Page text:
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Sri Lanka's Genocidal War - '95 to '01
Amnesty deplores killing of 8 Tamil civilians
by Government forces - 3 February 1998
"Today's report that eight Tamil civilians, including three teenagers, were deliberately shot at close range by police and home guards at Tampalakamam on 1 February is deplorable, Amnesty International declared.
The human rights organization is calling on the Sri Lankan authorities to take all necessary action to ensure those responsible are brought to justice.
"This incident is reminiscent of the killing by army and home guards of 24 civilians, including 13 children, two years ago in the same area and still the suspects have not been punished," the organization said. "It is important that the alleged perpetrators are taken into custody as quickly as possible so they are not able to intimidate witnesses."
Among those killed were six people attending a house warming party in a house near the police post at Pokkuruni, a hamlet of Tampalakamam, Trincomalee district.
Around 6.30am, around 20 police and home guards who appeared drunk reportedly took the victims, including two brothers as young as 13 and 17, inside the police post and shot them in the compound. They later went from house to house and beat up villagers.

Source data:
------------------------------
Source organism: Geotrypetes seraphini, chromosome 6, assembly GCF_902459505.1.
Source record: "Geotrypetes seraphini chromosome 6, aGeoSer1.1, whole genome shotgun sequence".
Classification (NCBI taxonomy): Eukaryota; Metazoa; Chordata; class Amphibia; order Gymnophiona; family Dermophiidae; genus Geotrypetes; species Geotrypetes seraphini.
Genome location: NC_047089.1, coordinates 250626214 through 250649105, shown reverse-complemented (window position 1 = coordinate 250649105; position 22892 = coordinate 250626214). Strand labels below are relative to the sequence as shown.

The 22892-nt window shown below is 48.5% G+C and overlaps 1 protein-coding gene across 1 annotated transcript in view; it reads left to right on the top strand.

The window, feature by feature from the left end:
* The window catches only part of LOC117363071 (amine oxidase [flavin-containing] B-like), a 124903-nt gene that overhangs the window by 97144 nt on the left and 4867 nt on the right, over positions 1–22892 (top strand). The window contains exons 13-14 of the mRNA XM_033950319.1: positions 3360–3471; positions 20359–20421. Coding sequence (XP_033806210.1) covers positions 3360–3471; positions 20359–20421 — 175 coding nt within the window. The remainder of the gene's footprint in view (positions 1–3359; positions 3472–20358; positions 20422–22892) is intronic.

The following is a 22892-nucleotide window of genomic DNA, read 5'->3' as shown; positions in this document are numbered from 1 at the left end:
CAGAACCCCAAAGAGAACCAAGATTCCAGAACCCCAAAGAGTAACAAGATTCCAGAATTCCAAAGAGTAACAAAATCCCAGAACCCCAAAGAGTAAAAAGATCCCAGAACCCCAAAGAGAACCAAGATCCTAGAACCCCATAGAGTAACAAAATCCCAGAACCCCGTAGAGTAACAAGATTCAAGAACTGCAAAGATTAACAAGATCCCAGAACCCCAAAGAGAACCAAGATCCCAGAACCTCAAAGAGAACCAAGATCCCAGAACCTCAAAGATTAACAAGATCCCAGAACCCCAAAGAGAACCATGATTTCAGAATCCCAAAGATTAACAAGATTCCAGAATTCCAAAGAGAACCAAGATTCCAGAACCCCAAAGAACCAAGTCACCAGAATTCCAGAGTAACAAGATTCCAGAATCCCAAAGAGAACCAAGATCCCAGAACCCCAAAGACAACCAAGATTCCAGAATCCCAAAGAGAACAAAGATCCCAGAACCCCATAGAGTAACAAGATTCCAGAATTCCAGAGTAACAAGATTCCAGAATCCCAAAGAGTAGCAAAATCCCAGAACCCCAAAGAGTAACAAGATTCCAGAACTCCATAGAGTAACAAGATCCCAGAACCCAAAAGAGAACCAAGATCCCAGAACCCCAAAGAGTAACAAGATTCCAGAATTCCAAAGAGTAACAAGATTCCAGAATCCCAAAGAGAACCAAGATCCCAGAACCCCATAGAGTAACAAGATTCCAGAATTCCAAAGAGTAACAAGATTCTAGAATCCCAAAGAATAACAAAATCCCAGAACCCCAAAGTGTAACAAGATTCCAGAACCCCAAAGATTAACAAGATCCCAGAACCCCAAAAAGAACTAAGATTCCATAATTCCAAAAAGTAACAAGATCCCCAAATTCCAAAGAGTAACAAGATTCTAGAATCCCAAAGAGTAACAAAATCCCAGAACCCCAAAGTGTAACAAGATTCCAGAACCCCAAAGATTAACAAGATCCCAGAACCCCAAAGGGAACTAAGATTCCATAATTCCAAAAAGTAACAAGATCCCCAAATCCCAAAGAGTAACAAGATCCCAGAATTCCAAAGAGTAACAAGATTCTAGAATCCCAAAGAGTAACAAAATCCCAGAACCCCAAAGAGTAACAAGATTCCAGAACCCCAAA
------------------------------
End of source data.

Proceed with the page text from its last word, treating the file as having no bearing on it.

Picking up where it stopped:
Soon after, two other villagers were killed near the church at Puddukudiruppu, another hamlet of Tampalakamam.
Initially, the Kantalai police were apparently pressuring families to sign statements claiming that those killed were members of the Liberation Tigers of Tamil Eelam (LTTE) or that they were killed by the LTTE, an armed opposition group fighting for an independent state in the north and east of the country.
A report on national television news yesterday also stated that six members of the LTTE were killed during a "confrontation" at Tampalakamam. After an intervention by high-ranking officials, however, the bodies were taken to Trincomalee hospital where post-mortem examinations revealed that all victims died as a result of shooting at close range.
The officer-in-charge of Kantalai police station reportedly confirmed at a magisterial inquiry today that police and home guards were responsible for the killings. However, to Amnesty International's knowledge, none of those alleged to be responsible have been arrested. According to some reports, they have been transferred to Kantalai police station where they continue to be on active duty. (Amnesty International News Service 18/98 AI INDEX: ASA 37/2/98 3 February 1998)